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Stop consonant

A stop is a consonant sound produced by obstructing airflow in the vocal tract by the lips or tongue.

In the case of oral stops, the airflow is blocked completely, causing pressure to build up. The obstruction in the mouth is then suddenly opened; the released airflow produces a sudden impulse in pressure causing an audible sound.

The oral cavity can also be completely obstructed while allowing air to escape through the nose; this may be called a nasal stop. Usually the term "stop" is used to refer to oral stops only, with nasal stops called simply nasalss. Since nasals are always continuous, not abrupt, it seems strange to call them stops, though strictly the definition of stops given above allows it.

Here are some of the oral stops. (The figures in square brackets are from the IPA.)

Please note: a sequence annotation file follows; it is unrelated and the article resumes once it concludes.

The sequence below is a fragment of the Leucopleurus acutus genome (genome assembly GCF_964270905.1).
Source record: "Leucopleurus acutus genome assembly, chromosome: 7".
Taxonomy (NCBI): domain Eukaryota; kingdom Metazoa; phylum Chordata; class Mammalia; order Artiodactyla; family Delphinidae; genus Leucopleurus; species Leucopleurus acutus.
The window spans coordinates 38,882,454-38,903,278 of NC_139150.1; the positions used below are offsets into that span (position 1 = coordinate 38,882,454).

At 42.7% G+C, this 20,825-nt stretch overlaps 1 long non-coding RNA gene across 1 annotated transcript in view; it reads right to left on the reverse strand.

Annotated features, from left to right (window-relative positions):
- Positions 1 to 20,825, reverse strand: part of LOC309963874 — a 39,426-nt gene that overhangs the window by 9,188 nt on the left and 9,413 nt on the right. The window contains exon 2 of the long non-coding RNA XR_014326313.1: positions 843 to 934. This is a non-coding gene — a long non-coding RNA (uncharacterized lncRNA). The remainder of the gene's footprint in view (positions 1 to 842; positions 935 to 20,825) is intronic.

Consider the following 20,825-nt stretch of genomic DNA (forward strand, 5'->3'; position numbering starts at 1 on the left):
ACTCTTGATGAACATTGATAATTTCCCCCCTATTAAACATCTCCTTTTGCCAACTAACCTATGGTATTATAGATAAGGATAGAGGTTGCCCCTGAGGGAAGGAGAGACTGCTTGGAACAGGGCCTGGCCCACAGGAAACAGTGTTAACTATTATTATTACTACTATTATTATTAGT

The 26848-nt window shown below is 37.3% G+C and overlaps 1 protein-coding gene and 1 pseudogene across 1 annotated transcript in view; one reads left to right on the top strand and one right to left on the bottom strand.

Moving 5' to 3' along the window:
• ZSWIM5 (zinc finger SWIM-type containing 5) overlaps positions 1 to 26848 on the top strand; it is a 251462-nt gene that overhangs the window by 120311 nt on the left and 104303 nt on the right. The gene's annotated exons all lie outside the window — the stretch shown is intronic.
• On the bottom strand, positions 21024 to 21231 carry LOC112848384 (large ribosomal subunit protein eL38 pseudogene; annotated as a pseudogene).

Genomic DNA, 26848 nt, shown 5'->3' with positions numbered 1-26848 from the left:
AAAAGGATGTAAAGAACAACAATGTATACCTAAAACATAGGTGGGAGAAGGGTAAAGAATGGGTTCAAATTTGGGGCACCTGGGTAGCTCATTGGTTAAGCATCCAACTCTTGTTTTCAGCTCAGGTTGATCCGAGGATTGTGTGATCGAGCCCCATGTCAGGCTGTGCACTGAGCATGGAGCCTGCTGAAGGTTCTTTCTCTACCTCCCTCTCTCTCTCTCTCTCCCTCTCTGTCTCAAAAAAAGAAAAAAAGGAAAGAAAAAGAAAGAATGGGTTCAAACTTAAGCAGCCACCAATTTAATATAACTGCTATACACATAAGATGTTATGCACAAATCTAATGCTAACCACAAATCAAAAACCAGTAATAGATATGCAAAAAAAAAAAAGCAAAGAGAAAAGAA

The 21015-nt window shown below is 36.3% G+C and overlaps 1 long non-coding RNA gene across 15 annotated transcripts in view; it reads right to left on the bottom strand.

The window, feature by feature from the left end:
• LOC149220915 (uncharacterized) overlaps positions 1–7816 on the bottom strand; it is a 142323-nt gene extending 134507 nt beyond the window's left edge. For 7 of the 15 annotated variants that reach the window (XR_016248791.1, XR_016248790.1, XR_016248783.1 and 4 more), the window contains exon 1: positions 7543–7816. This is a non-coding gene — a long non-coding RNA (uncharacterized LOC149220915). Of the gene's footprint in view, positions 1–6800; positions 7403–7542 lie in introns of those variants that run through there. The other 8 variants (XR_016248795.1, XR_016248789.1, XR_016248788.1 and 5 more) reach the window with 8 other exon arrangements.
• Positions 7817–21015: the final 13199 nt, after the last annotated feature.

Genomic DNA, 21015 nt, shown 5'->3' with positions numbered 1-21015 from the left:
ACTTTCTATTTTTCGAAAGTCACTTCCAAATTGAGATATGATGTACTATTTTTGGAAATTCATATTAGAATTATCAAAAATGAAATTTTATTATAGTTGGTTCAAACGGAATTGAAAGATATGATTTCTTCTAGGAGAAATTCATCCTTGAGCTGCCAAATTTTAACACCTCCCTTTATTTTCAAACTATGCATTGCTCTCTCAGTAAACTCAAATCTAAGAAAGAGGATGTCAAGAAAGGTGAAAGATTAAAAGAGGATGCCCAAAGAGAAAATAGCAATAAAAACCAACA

English has the following stops:

[p], [t], [k] (voiceless)

[b], [d], [g] (voiced)

[m], [n], [ŋ] (nasal)

[ʔ] (glottal stop, though not as a phoneme in most dialects)

All languages in the world have stops. Some Polynesian languages have only three. Swiss German has [p, t, k, pp, tt, kk]. Most languages have at least [p], [t], and [k], and usually more.

Stops may be made with more than one airstream mechanism. The normal mechanism is pulmonic, that is with air flowing outward from the lungs. A pulmonic stop is called a plosive. All languages have plosives. Some languages have stops made with other mechanisms too: these are called ejective, implosive, or click dependent on the mechanism.

See phonetics, fricative, affricate, nasal consonant, approximant, click, phonation, airstream mechanism